Nigel Farage Considers Class Action Lawsuit Against Big Banks, as Thousands Claim Debanking

LONDON, UNITED KINGDOM - 2024/02/06: Nigel Farage is interviewed after the launch of the '
Sandhu/SOPA Images/LightRocket via Getty Images

Brexit boss Nigel Farage is considering leading a class action lawsuit against the “debanking” practices of lenders in Britain as over 3,000 people have claimed to have had their accounts shut down.

Last year, Nigel Farage sparked a political firestorm in the UK after revealing that his accounts at the NatWest banking group were shut down for political reasons, including his ties to former President Donald Trump and for expressing views that do not “align” with the bank’s values. The scandal resulted in the sacking of NatWest CEO Dame Alison Rose after it was revealed that she had leaked the Brexit leader’s private financial details to the BBC while falsely trying to claim that the decision to debank Farage was not political.

In the wake of the scandal, Mr Farage set up a campaign to represent British citizens who have been unjustly debanked for political reasons or over issues such as banks refusing to work with cash businesses. A little more than six months since then, it has been revealed that nearly 3,000 people have told the campaign they believe they were debanked.

According to the Mail on Sunday, NatWest was cited the most by people claiming to have been debanked, making up 19.2 per cent of those who contacted the campaign. A further 57 individuals alleged that NatWest’s subsidiary Coutts, the same bank that closed Mr Farage’s accounts, had shut their accounts unfairly. Barclays was next on the list, with 412 allegations, HSBC with 245, and 172 at Lloyds. The banks all claimed that they do not shut down accounts over political differences.

Speaking to the paper, Mr Farage said: “ is now potentially a very powerful tool to fight back against the debanking scandal and demonstrates the seriousness of this problem.”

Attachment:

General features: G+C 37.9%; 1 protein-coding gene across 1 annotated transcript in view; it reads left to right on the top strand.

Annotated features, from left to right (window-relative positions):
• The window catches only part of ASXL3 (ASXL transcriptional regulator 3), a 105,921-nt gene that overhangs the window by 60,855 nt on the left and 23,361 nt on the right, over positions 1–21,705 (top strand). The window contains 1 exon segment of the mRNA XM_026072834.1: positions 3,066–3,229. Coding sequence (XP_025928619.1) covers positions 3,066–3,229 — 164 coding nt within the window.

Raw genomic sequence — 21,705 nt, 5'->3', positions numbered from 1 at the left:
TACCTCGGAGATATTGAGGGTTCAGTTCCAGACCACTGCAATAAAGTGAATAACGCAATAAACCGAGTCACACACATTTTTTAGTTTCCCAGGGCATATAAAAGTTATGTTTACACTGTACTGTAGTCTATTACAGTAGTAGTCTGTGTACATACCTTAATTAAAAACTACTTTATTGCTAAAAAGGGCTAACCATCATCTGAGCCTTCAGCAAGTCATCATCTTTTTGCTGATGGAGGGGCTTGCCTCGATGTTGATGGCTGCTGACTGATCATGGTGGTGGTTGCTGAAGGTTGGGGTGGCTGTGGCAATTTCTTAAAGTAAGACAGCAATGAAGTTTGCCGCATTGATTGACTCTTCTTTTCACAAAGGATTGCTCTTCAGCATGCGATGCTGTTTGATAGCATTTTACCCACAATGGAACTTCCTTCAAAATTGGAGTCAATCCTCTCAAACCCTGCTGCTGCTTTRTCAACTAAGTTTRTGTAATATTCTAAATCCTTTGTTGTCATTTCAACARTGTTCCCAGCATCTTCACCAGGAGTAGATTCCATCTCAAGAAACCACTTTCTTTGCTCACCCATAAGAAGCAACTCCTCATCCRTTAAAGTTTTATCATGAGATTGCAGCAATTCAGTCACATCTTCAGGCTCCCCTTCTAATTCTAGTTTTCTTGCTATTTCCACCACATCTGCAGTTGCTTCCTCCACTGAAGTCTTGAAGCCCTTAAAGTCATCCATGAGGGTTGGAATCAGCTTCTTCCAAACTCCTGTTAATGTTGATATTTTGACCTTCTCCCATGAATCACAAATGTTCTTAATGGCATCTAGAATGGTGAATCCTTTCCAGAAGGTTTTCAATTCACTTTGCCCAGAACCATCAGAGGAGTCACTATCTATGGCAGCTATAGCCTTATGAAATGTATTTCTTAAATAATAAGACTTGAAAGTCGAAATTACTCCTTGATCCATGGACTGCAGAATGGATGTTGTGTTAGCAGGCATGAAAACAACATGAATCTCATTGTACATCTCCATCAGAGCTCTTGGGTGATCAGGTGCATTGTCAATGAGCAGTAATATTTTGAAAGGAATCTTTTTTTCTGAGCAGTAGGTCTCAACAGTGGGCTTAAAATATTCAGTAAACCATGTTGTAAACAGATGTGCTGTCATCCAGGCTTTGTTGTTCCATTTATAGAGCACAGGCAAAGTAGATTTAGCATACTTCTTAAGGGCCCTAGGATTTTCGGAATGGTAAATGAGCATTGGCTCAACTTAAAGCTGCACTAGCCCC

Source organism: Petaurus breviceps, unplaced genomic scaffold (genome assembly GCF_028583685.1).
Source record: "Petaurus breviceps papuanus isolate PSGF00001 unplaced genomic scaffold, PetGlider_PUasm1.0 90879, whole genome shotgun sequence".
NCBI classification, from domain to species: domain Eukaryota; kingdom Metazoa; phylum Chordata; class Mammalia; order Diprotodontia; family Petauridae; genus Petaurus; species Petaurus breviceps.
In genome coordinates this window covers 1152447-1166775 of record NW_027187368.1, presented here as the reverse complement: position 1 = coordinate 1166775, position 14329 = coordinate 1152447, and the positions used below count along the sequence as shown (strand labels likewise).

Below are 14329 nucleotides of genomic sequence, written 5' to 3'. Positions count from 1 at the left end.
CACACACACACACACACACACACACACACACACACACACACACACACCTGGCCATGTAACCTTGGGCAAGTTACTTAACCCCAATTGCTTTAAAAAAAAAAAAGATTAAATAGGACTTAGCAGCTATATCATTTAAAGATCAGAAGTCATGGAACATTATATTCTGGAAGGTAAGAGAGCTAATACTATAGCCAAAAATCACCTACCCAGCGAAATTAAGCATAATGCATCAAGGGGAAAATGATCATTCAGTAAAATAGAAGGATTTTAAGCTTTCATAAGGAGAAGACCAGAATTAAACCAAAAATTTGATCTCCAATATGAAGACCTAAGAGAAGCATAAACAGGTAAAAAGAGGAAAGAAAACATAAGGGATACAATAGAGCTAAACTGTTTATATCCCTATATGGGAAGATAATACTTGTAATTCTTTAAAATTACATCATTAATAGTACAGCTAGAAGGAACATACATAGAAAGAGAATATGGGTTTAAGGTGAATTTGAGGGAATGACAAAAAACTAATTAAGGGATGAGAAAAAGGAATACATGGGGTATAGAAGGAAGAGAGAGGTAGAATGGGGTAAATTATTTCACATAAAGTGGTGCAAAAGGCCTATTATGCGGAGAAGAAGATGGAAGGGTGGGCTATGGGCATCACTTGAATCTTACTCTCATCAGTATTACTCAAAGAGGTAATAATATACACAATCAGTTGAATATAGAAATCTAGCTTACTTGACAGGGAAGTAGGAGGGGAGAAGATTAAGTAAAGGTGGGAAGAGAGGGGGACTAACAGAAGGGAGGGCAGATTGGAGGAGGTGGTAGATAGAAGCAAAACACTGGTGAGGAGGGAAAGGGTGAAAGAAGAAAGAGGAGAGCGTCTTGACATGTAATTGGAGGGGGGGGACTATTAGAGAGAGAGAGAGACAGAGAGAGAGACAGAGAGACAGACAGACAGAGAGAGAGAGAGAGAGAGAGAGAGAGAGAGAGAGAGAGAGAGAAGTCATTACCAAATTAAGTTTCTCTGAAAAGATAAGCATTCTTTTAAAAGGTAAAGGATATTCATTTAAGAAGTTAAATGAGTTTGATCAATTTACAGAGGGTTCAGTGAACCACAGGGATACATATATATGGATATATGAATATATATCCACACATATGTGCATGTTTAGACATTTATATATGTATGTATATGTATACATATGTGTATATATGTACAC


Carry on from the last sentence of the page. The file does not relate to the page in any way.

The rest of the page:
“There is a very real possibility of class action. It is notable that, according to the research, NatWest is among the worst offenders,” he added.

The Brexit boss went on to say that he has told his lawyers to explore if NatWest had violated any laws by shutting down his account. Mr Farage said that he also plans to launch legal proceedings against the bank within the coming days if NatWest refuses to settle a compensation claim, cover his legal costs, and make a pledge to never shut down a customer’s account for political reasons again.

The potential suit could threaten plans by the government to sell off its taxpayer-owned shares in the bank. NatWest is currently 40 per cent owned by the UK public after it was given a £45.5 billion bailout during the 2008 financial crisis.

“I don’t think this organisation is fit for a public sale of shares until they have put to bed the issue with me, shown that there is going to be a change of culture within the organisation and proved that there is going to be a new management style,” Farage told The Telegraph last week

“There has been no change of culture at the bank whatsoever. They are paying out £350 million in bonuses to the same people who abused me. I am left feeling that my efforts with this organisation have been in vain.

“I have had court papers ready for some time and unless they want to have a sensible conversation, I will issue them, which will make a public sale of shares very, very difficult indeed.”

NatWest has said that it has apologised to Mr Farage and that his “experience fell short of the standards that any customer should expect”. However, while the bank acknowledged that while customers may feel “frustration” when their accounts are closed, it claimed that it does not “exit customers based on their legally held political views and beliefs”, despite this having been comprehensively disproven in Farage’s case, at least.

Follow Kurt Zindulka on X: or e-mail to:


Please let us know if you're having issues with commenting.